Why are some cancers described as small cell and some as large cell? What do these terms mean?
Answers from Timothy J. Moynihan, M.D.
The terms "small cell" and "large cell" are merely descriptive terms for the appearance of the cancer cells under the microscope. In addition to determining the appearance of the cells, your doctor will also perform tests to determine the size of the cancerous area, how abnormal the cells are, and whether the cancer has spread to lymph nodes or other sites. While each of these factors is important, classifying a cancer based on its microscopic appearance helps your doctor determine:
- The likely course or outcome (prognosis) of the cancer
- The most effective treatment for a specific cancer
Common terms used to describe the appearance of cancer cells include:
- Clear cell. The inside of the cell appears clear. Examples include some kidney, ovarian and uterine cancers.
- Spindle cell. The cell is narrower at both ends than at the center. Examples include some breast, gastrointestinal, muscle or other soft tissue, and skin cancers.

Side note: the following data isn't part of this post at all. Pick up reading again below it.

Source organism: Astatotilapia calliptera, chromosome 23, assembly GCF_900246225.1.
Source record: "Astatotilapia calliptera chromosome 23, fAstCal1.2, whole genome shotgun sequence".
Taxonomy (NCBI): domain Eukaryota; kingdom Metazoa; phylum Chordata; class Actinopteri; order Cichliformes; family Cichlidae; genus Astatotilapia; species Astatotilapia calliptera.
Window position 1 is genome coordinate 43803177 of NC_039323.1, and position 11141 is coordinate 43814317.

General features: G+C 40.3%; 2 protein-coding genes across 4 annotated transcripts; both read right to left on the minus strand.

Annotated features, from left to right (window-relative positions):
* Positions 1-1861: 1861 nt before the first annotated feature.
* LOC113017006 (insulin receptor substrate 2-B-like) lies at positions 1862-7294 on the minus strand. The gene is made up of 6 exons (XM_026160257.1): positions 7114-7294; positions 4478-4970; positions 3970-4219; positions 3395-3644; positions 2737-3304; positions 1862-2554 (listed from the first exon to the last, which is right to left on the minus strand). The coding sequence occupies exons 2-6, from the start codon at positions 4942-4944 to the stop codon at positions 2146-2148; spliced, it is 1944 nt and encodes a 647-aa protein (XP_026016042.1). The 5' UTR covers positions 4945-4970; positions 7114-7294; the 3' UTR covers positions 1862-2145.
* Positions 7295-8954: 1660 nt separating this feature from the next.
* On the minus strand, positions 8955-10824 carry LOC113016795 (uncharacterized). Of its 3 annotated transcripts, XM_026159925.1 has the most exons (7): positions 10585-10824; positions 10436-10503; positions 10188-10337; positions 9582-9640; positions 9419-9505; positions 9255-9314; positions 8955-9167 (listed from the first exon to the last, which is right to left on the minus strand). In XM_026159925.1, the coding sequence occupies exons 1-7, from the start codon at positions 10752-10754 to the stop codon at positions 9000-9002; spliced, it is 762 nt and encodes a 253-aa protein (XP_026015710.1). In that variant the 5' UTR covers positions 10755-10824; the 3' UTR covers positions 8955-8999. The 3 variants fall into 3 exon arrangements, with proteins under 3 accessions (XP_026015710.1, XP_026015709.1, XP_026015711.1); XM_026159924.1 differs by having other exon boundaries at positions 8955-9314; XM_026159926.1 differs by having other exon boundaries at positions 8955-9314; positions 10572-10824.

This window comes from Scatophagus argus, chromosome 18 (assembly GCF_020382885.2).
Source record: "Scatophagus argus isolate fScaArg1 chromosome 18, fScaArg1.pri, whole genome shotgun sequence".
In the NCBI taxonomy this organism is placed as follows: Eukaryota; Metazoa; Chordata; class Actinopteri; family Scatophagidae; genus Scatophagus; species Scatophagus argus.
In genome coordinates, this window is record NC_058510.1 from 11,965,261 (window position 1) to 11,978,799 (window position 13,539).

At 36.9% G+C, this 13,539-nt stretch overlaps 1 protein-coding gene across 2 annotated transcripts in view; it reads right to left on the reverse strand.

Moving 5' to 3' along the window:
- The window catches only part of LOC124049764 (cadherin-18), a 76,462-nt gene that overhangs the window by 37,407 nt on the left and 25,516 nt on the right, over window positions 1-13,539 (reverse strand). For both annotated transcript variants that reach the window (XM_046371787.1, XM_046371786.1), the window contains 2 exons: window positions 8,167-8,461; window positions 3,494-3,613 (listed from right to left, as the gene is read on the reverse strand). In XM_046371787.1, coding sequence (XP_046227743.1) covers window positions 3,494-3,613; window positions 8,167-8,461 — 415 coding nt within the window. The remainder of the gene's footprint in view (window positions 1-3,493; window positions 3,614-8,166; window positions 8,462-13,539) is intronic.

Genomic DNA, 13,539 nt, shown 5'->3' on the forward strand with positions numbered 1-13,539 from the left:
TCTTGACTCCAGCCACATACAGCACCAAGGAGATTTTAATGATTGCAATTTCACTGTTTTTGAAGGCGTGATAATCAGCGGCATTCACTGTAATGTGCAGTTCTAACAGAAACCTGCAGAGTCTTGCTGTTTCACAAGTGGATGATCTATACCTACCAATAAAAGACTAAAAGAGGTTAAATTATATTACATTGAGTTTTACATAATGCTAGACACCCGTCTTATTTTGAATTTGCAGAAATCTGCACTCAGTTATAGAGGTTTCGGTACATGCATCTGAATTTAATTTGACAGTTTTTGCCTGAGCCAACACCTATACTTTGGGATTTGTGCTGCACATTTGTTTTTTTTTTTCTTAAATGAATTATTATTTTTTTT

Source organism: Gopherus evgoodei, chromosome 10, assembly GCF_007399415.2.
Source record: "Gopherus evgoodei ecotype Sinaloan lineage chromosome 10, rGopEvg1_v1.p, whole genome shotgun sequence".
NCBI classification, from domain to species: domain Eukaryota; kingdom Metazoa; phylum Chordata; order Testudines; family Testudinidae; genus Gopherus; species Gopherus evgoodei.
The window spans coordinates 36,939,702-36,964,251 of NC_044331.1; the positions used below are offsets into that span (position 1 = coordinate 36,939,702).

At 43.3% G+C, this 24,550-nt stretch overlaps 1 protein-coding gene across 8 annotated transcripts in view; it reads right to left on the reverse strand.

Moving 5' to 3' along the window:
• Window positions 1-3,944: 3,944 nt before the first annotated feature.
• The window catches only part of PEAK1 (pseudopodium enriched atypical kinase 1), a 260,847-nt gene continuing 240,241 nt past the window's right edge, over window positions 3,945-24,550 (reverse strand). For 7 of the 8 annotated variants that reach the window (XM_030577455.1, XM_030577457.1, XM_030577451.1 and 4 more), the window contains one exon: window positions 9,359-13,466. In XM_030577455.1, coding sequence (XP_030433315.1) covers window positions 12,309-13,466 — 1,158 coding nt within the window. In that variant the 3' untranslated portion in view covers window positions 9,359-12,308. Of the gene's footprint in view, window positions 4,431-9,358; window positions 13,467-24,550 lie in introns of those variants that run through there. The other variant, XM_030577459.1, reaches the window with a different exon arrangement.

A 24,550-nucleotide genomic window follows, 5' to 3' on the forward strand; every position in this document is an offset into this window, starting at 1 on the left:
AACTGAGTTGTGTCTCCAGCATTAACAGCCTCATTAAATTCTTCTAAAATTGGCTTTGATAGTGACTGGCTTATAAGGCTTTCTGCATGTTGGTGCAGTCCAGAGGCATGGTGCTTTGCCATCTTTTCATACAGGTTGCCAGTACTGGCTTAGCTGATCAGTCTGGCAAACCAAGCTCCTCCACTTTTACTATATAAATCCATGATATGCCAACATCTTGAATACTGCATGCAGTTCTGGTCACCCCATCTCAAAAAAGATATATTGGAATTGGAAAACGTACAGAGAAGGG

- Large cell. The cell is larger than are normal cells. An example is lung cancer affecting the bronchioles.
- Small cell. The cell is smaller than are normal cells. An example is small cell lung cancer, an aggressive cancer that usually spreads to other parts of your body (metastasizes).
- Squamous cell. The cell is flat in appearance. Examples include skin cancer or any other type of cancer that starts in the lining of some organs, such as a bronchus of a lung.
- Adenocarcinoma. The cell is gland-like in appearance. Examples include some lung, gastric and endometrial cancers.
Other factors that help classify a cancer include:
- Area of the body in which the cancer originated, such as the liver or breast. Cancers from certain organs may have a similar appearance. For example, the most common type of kidney cancer is classified as clear cell. On the other hand, breast cancer rarely has a clear cell appearance. So clear cells on a breast biopsy may indicate that the cancer didn't originate in the breast but spread there (metastasized) from another area of the body, such as a kidney.
- Type of tissue from which the cancer evolved, including carcinomas and sarcomas. Carcinoma is a cancer that begins in the skin or in tissues that line or cover internal organs. Sarcoma is a cancer of the bone, cartilage, fat, muscle, blood vessels, or other connective or supportive tissue.
Aug. 27, 2011
- Dictionary of cancer terms. National Cancer Institute. http://www.cancer.gov/dictionary. Accessed Aug. 10, 2011.
- Moynihan TJ (expert opinion). Mayo Clinic, Rochester, Minn. Aug. 13, 2011.